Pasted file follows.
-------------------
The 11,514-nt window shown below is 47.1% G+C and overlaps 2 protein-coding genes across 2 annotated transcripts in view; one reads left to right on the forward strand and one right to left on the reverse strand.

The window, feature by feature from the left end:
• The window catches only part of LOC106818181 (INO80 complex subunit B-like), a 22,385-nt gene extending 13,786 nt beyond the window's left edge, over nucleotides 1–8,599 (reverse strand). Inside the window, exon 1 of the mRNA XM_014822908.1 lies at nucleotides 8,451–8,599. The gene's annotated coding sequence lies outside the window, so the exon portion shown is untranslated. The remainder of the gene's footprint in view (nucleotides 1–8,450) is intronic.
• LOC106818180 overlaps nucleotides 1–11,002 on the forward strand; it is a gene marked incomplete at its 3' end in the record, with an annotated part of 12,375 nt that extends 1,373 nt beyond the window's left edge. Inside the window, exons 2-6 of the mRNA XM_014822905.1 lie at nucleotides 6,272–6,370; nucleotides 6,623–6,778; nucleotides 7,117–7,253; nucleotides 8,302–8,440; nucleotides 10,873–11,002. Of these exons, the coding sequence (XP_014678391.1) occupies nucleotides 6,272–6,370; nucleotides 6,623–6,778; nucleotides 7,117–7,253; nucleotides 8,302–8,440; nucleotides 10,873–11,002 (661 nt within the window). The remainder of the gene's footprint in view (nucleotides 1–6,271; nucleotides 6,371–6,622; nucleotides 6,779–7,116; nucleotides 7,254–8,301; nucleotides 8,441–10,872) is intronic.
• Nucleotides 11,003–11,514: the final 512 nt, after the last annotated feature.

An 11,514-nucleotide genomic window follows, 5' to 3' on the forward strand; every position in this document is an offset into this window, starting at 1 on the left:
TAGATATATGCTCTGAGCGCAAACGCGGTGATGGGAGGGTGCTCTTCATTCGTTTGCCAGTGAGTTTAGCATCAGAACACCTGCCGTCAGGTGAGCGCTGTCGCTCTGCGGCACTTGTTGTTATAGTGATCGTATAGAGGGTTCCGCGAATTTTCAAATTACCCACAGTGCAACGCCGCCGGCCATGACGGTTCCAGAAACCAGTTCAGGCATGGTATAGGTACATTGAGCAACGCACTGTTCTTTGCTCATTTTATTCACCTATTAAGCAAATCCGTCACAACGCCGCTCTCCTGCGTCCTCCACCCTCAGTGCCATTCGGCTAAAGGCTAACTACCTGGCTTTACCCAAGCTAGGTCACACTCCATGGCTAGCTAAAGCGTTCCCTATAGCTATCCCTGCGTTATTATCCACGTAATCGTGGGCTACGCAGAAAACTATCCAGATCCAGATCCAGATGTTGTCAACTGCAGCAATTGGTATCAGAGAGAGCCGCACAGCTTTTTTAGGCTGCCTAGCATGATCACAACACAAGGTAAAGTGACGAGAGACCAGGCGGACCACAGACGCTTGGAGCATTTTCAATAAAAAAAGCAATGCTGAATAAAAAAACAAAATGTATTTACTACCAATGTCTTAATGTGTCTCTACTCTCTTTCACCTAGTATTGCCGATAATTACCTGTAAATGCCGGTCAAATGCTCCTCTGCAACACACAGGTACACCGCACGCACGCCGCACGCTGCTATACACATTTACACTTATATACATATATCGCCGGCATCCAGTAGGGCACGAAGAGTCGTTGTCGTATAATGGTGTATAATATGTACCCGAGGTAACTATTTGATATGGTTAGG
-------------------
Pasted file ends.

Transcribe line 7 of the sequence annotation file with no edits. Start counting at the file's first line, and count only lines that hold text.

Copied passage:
TAGATATATGCTCTGAGCGCAAACGCGGTGATGGGAGGGTGCTCTTCATTCGTTTGCCAGTGAGTTTAGCATCAGAACACCTGCCGTCAGGTGAGCGCTGTCGCTCTGCGGCACTTGTTGTTATAGTGATCGTATAGAGGGTTCCGCGAATTTTCAAATTACCCACAGTGCAACGCCGCCGGCCATGACGGTTCCAGAAACCAGTTCAGGCATGGTATAGGTACATTGAGCAACGCACTGTTCTTTGCTCATTTTATTCACCTATTAAGCAAATCCGTCACAACGCCGCTCTCCTGCGTCCTCCACCCTCAGTGCCATTCGGCTAAAGGCTAACTACCTGGCTTTACCCAAGCTAGGTCACACTCCATGGCTAGCTAAAGCGTTCCCTATAGCTATCCCTGCGTTATTATCCACGTAATCGTGGGCTACGCAGAAAACTATCCAGATCCAGATCCAGATGTTGTCAACTGCAGCAATTGGTATCAGAGAGAGCCGCACAGCTTTTTTAGGCTGCCTAGCATGATCACAACACAAGGTAAAGTGACGAGAGACCAGGCGGACCACAGACGCTTGGAGCATTTTCAATAAAAAAAGCAATGCTGAATAAAAAAACAAAATGTATTTACTACCAATGTCTTAATGTGTCTCTACTCTCTTTCACCTAGTATTGCCGATAATTACCTGTAAATGCCGGTCAAATGCTCCTCTGCAACACACAGGTACACCGCACGCACGCCGCACGCTGCTATACACATTTACACTTATATACATATATCGCCGGCATCCAGTAGGGCACGAAGAGTCGTTGTCGTATAATGGTGTATAATATGTACCCGAGGTAACTATTTGATATGGTTAGG